Santali language

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ᱥᱟᱱᱛᱟᱲᱤ, संताली, সাঁওতালী, ସାନ୍ତାଳୀ,চাওঁতালি
Santali written in Ol Chiki script.svg
The word "Santali" in Ol Chiki script
Native toIndia, Bangladesh, Nepal
Native speakers
7.6 million (2011 census[1])[2]
  • Munda
    • North
      • Kherwarian
        • Santhalic
          • Santali
  • Mahali (Mahli)
Official: Ol Chiki script[3] Others: Devanagari, Bengali-Assamese script,[4] Odia script, Roman script
Official status
Official language in
Language codes
ISO 639-2sat
ISO 639-3Either:
sat – Santali
mjx – Mahali
Glottologsant1410  Santali
maha1291  Mahali
A girl speaking Santali.

Santali (Ol Chiki: ᱥᱟᱱᱛᱟᱲᱤ), also known as Santhali, is the most widely spoken language of the Munda subfamily of the Austroasiatic languages, related to Ho and Mundari, spoken mainly in the Indian states of Assam, Bihar, Jharkhand, Mizoram, Odisha, Tripura and West Bengal.[5] It is a recognised regional language of India per the Eighth Schedule of the Indian Constitution.[6] It is spoken by around 7.6 million people in India, Bangladesh, Bhutan and Nepal, making it the third most-spoken Austroasiatic language after Vietnamese and Khmer.[5]

Santali was a mainly oral language until the development of Ol Chiki by Pandit Raghunath Murmu in 1925. Ol Chiki is alphabetic, sharing none of the syllabic properties of the other Indic scripts, and is now widely used to write Santali in India.


According to linguist Paul Sidwell, Munda languages probably arrived on the coast of Odisha from Indochina about 4000–3500 years ago, and spread after the Indo-Aryan migration to Odisha.[7]

Until the nineteenth century, Santali had no written language and all shared knowledge was transmitted by word of mouth from generation to generation. European interest in the study of the languages of India led to the first efforts at documenting the Santali language. Bengali, Odia and Roman scripts were first used to write Santali before the 1860s by European anthropologists, folklorists and missionaries including A. R. Campbell, Lars Skrefsrud and Paul Bodding. Their efforts resulted in Santali dictionaries, versions of folk tales, and the study of the morphology, syntax and phonetic structure of the language.

The Ol Chiki script was created for Santali by Mayurbhanj poet Raghunath Murmu in 1925 and first publicised in 1939.[8]

Ol Chiki as a Santali script is widely accepted among Santal communities. Presently in West Bengal, Odisha, and Jharkhand, Ol Chiki is the official script for Santali literature & language.[9][10] However, users from Bangladesh use Bengali script instead.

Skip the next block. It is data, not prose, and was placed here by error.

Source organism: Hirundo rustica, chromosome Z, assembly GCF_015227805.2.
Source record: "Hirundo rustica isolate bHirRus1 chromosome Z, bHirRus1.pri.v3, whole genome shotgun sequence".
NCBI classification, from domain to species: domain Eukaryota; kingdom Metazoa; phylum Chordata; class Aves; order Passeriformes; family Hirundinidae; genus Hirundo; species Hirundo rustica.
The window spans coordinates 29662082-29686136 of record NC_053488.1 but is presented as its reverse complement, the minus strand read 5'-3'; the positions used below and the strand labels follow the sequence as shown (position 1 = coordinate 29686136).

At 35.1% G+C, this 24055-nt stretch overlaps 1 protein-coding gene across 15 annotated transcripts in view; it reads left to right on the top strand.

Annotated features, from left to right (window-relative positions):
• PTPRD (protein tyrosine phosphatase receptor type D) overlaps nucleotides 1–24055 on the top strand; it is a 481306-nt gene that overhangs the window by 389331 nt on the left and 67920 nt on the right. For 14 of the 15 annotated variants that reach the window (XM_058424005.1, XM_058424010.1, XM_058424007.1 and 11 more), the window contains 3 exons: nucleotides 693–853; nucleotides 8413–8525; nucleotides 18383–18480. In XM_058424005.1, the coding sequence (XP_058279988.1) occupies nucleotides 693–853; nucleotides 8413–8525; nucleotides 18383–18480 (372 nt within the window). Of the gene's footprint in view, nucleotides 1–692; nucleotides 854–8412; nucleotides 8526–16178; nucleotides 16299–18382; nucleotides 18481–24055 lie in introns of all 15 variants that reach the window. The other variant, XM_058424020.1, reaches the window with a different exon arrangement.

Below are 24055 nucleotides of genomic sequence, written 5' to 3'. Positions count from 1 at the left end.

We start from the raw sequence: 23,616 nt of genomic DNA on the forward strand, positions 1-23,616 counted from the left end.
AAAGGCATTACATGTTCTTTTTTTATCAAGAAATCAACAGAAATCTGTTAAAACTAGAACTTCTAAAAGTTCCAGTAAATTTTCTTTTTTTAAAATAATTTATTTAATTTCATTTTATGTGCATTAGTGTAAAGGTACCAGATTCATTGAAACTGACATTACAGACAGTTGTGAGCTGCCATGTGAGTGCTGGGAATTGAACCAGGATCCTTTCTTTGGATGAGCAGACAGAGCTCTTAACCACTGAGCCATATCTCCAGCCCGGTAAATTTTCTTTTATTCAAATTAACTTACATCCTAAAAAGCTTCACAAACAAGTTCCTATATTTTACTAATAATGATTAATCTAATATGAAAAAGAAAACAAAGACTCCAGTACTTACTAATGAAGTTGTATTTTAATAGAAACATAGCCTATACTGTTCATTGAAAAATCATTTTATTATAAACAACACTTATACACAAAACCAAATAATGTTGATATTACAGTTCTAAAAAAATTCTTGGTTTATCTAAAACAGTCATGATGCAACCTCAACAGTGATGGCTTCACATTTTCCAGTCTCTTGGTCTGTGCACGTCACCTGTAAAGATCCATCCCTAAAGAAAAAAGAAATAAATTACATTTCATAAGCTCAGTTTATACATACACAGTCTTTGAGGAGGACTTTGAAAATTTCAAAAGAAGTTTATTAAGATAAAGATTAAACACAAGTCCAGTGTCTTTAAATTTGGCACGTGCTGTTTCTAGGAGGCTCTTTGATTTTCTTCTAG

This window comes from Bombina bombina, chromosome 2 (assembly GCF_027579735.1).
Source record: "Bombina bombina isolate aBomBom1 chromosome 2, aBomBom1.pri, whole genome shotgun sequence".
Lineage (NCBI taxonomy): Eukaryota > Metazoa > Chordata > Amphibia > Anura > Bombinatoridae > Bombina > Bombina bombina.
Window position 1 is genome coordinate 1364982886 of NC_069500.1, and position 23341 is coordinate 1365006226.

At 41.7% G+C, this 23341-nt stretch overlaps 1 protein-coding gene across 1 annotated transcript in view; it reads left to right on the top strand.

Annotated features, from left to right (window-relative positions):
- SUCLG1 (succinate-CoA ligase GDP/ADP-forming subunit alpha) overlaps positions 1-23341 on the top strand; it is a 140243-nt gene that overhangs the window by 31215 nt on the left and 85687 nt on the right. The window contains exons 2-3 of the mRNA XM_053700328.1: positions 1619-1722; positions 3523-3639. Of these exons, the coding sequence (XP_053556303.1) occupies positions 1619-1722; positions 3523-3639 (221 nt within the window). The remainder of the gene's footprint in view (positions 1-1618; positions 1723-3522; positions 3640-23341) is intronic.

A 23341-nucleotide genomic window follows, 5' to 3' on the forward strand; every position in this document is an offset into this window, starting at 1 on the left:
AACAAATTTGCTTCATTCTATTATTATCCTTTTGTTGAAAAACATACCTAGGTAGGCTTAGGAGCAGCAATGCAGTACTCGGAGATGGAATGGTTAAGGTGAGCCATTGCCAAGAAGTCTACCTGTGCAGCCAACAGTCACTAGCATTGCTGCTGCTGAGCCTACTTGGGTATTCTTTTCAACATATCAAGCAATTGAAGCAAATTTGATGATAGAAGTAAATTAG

Santali was honoured in December 2013 when the University Grants Commission of India decided to introduce the language in the National Eligibility Test to allow lecturers to use the language in colleges and universities.[11]

Geographic distribution

The highest concentrations of Santali speakers are in Santhal Pargana division, as well as East Singhbhum and Seraikela Kharsawan districts of Jharkhand, the Jangalmahals region of West Bengal (Jhargram, Bankura and Purulia districts) and Mayurbhanj district of Odisha.

Smaller pockets of Santhal speakers are found in the northern Chota Nagpur plateau (Hazaribagh, Giridih, Ramgarh, Bokaro and Dhanbad districts), Balasore and Kendujhar districts of Odisha, and throughout western and northern West Bengal (Birbhum, Paschim Medinipur, Hooghly, Paschim Bardhaman, Purba Bardhaman, Malda, Dakshin Dinajpur, Uttar Dinajpur and Darjeeling districts), Banka district and Purnia division of Bihar (Araria, Katihar, Purnia and Kishanganj districts), and tea-garden regions of Assam (Kokrajhar, Sonitpur, Chirang and Udalguri districts). Outside India, the language is spoken in pockets of Rangpur and Rajshahi divisions of northern Bangladesh as well as the Morang and Jhapa districts in the Terai of Province No. 1 in Nepal.[12][13]

Santali is spoken by over seven million people across India, Bangladesh, Bhutan, and Nepal.[5] According to 2011 census, India has a total of 7,368,192 Santali speakers.[14][15] State wise distribution is Jharkhand (3.27 million), West Bengal (2.43 million), Odisha (0.86 million), Bihar (0.46 million), Assam (0.21 million) and a few thousand in each of Chhattisgarh, Mizoram, Arunachal Pradesh and Tripura.[16]

Official status

Santali is one of India's 22 scheduled languages.[6] It is also recognised as the second state language of the states of Jharkhand and West Bengal.[17][18]


Dialects of Santali include Kamari-Santali, Karmali (Khole), Lohari-Santali, Mahali, Manjhi, Paharia.[5][19][20]



Santali has 21 consonants, not counting the 10 aspirated stops which occur primarily, but not exclusively, in Indo-Aryan loanwords and are given in parentheses in the table below.[21]

  Bilabial Alveolar Retroflex Palatal Velar Glottal
Nasal m n (ɳ)* ɲ ŋ  
Stop voiceless p
voiced b
Fricative   s       h
Trill   r        
Flap     ɽ      
Lateral   l        
Glide w     j    
*ɳ only appears as an allophone of /n/ before /ɖ/.

In native words, the opposition between voiceless and voiced stops is neutralised in word-final position. A typical Munda feature is that word-final stops are "checked", i. e. glottalised and unreleased.